The online community of knife collectors, A Knife Family Forged in Steel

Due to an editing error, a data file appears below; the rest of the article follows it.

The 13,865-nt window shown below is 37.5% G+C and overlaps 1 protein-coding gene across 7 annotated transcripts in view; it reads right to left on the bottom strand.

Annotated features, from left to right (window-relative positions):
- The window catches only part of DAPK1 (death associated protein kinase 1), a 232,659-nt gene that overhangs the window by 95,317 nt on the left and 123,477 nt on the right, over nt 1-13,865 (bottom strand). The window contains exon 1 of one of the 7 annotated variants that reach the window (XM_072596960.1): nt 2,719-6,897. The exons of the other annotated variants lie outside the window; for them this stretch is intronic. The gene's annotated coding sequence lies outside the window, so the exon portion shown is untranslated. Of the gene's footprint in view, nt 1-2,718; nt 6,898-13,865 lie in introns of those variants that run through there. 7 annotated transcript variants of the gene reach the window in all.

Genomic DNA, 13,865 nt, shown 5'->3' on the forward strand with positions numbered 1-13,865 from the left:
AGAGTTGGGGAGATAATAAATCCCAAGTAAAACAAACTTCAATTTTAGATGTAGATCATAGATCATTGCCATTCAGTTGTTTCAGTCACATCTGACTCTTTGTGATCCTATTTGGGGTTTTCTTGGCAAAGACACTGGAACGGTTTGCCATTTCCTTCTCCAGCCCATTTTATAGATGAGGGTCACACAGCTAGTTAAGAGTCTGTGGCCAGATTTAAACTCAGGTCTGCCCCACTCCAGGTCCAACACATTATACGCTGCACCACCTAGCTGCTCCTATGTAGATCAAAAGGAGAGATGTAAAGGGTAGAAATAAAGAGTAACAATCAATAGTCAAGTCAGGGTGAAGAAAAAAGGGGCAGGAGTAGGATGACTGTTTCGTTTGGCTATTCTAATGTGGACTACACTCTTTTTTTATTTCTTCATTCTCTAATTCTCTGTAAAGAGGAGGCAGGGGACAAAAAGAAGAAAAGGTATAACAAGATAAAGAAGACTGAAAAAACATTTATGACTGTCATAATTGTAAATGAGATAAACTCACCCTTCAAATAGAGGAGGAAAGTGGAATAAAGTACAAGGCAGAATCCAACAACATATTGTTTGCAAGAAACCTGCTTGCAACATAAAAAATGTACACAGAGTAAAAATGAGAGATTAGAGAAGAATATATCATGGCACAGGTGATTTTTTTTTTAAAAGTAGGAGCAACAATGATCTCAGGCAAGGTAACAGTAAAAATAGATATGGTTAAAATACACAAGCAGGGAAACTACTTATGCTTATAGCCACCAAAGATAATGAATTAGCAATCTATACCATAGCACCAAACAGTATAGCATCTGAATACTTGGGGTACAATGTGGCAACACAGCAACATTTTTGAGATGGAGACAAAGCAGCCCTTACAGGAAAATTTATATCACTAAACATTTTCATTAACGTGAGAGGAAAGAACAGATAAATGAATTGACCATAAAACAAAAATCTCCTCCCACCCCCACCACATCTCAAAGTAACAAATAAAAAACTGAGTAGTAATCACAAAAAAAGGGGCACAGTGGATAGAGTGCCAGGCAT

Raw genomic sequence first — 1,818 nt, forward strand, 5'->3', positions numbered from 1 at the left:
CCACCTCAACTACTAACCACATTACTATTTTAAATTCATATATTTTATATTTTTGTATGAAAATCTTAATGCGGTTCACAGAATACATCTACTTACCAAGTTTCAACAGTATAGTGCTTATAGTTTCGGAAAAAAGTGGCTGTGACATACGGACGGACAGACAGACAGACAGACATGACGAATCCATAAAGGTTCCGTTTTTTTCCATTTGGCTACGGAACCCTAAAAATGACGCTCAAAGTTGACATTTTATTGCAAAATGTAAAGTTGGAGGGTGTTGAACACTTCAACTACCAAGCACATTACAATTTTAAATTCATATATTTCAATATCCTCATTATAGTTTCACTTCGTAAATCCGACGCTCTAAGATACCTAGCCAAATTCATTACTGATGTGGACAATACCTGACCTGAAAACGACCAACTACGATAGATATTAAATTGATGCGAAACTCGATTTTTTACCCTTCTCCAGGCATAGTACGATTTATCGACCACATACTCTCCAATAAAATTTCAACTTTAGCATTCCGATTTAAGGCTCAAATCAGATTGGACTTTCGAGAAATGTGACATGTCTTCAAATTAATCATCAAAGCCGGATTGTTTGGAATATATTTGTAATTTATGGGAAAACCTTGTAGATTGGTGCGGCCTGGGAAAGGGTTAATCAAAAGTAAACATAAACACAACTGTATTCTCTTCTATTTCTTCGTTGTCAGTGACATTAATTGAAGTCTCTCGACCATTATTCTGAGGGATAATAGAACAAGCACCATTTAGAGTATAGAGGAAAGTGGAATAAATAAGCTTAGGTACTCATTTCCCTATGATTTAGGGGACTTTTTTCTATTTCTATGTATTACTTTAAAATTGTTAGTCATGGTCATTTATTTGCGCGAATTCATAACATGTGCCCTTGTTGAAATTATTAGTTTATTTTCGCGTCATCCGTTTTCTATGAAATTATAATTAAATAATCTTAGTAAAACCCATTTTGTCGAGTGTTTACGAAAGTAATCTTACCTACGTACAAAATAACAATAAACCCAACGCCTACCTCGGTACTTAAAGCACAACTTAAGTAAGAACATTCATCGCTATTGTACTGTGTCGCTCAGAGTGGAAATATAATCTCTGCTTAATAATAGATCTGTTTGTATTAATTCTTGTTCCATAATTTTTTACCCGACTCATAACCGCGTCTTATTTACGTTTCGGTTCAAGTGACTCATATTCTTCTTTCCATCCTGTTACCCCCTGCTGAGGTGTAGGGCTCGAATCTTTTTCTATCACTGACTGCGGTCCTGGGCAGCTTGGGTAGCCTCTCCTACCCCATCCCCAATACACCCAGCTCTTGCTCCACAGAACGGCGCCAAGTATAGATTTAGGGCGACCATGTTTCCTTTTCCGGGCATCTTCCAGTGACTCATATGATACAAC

I've been a collector of American antiques for over 65 years starting at about age 13. My main interests were mechanical items, American glass and stoneware, Indian relics, early timbering tools, pocket and sheath knives including firearms. I've always had a job since that age and would buy what my savings would let me. Along these many years of buying, selling and collecting, the first thing I realized that printed guides are just that, a guide which is better used for identification than for value. I quickly learned that the average person were using these guides as values, which cover almost anything man made (and some that aren't). These guides, even today, are created simply for the profit the writer could make. One day while attending a large American Art Glass show, I noticed a lady and a man stopping at almost every display and jotting down something about what they were looking at. It really wasn't my business but I went up to the lady and asked why she was doing so much writing about what they saw. She told me she was preparing for her next years guide in the field of early American Art Glass. What they were writing down was the asking price of specific items but her book specified this figure as value. The buyer of her guides were lead to believe what they saw in the guide was the value...no way! eBay or other large venues of this type are much better guides to what one has than it value. Value is never set in concrete. Economic, Geographic and other factors will always influence values. Be a wise buyer and remember the seller wants as much as possible while the buyer wants it for as little as possible. Values are not set in stone so be willing to negotiate whether you are a buyer or seller....just my two cents worth.
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